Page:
Table of Contents Hide
- Why apply GDPR to public contracts?
- Public bodies assume the responsibility for processing
- An additional validation level for personal data: the DPO
- Subcontracting subject to a more restrictive regulatory framework
- How to comply with GDPR and win public contracts?
- Win new bids thanks to your GDPR compliance.
- Retain your customer base, demonstrate your compliance with new rules
- GDPR compliance throughout the contract execution
- Conclusion: To win (public) contracts, GDPR compliance is a must
Public contracts involving personal data processing are subject to the GDPR. The general buyer assumes responsibility for processing, while subcontractors are strengthened. GDPR compliance is now part of candidates’ requirements to win new contracts and retain customers. This is our Product News of the day.
Why apply GDPR to public contracts?
Public bodies are responsible for compliance with personal data processing, including when they are subcontracted. Therefore, the Data Protection Officer logically contributes to the selection criteria of the candidate who will be retained for the contract. This candidate must present the necessary guarantees justifying their compliance with the strengthened requirements of the GDPR.
Public bodies assume the responsibility for processing
The GDPR regulates general orders in the same way as purchases by private entities of services or solutions involving the manipulation of personal data. Legal obligations thus punctuate all stages of the public contract:
- The selection of the service provider by the general buyer;
- The way it supervises the subcontracting of specific tasks;
- The execution of services by the holders of public contracts.
If you apply to public contract offers, be aware that the potential general buyer assumes responsibility for these processing operations, including the services entrusted to you.
An additional validation level for personal data: the DPO
To select or reject your application, the public buyer will rely on a list of technical criteria, including compliance with the GDPR. The Data Protection Officer, therefore, becomes a contributor, even an actor, in the progress of public contracts.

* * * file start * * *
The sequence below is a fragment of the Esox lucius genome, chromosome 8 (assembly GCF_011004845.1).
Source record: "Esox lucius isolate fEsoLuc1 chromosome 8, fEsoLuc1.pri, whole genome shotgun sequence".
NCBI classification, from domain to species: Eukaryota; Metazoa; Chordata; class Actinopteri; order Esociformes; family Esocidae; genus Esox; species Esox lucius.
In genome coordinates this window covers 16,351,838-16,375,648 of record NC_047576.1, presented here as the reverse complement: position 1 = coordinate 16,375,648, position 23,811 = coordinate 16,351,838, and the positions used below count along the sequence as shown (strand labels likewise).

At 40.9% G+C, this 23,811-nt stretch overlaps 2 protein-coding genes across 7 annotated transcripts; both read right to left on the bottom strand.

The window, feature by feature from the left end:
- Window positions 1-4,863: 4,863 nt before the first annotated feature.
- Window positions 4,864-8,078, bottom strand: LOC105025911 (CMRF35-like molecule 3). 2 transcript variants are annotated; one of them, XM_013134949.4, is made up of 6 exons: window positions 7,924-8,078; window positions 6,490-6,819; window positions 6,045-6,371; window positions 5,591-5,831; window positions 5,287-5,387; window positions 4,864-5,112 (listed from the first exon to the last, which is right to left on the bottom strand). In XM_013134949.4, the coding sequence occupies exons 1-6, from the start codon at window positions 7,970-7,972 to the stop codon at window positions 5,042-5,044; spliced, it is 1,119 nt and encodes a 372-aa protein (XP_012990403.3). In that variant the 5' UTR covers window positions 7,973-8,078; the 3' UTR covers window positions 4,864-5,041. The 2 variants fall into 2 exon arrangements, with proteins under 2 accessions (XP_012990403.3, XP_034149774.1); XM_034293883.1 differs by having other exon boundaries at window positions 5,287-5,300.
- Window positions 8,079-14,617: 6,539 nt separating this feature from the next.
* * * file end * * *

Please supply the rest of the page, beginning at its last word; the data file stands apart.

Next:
He proposes a list of criteria to evaluate the maturity of your company regarding the GDPR;
He advises internal services on the measures to ensure processing compliance, including subcontracted services.
Subcontracting subject to a more restrictive regulatory framework
The GDPR goes further than the LIL. Before the GDPR, as a subcontractor, you only had to ensure the security of the data handled on behalf of your clients.
Now, the GDPR outlines commitments related to the way you handle data:
- Localization of data hosting servers;
- Restriction of data use purposes;
- Limitation of access to data;
- Prior authorization from the public buyer in case of recourse to level 2 or 3 subcontractors
How to comply with GDPR and win public contracts?
You risk losing contracts if your level of compliance is deemed insufficient. Therefore, the overall compliance of your activities will allow you to:
- Demonstrate your seriousness when applying for new public orders;
- Adapt to the strengthened requirements of your existing customers;
- Guarantee a level of compliance throughout the service.
Win new bids thanks to your GDPR compliance.
To launch new orders, public buyers can rely on an update of reference documents from the Ministry of Economy and Finance Directorate of Legal Affairs, accompanied by the CNIL.
In principle, the documentation describing the contract conditions describes the subcontracted services and the resulting personal data processing. In particular, it should include the contractual requirements you must respect.
Therefore, your commercial offer must be accompanied by additional documents demonstrating your compliance with GDPR. If you offer quality service at the right price, your ability to take care of your legal obligations will be a real plus.
Retain your customer base, demonstrate your compliance with new rules
The execution of the contract for the provision of services continues. Therefore, expect your customers to contact you to update the contractual framework of the entrusted service. A commitment letter to comply with GDPR and an amendment to the contract will be among the documents you will ask to sign.
Revising the contractual framework will also allow the public purchaser to ensure that their data processing complies with GDPR requirements. Therefore, it is crucial that you can make commitments demonstrating your level of compliance with legal obligations.
GDPR compliance throughout the contract execution
A company is not GDPR compliant solely because it has signed contracts with the holders of public warrants. It must ensure that adequate protection and security measures are applied throughout the execution phase of the arrangements. The services responsible for monitoring this execution, particularly the purchasers, will therefore monitor the maintenance of compliance criteria.
You may be subject to an audit to ensure that your compliance commitments are more than good intentions.
In a word, winning public contracts is not the end; it’s just the beginning.
Conclusion: To win (public) contracts, GDPR compliance is a must
GDPR requirements now permeate the criteria that structure the launch of a public contract insofar as personal data is processed. Since public bodies are responsible for such processing, they must seriously supervise the sub-contracting phases they plan to undertake. Therefore, complying with your regulatory obligations is a sign of professionalism and an opportunity to differentiate yourself from the competition.
To win contracts, you must be compliant.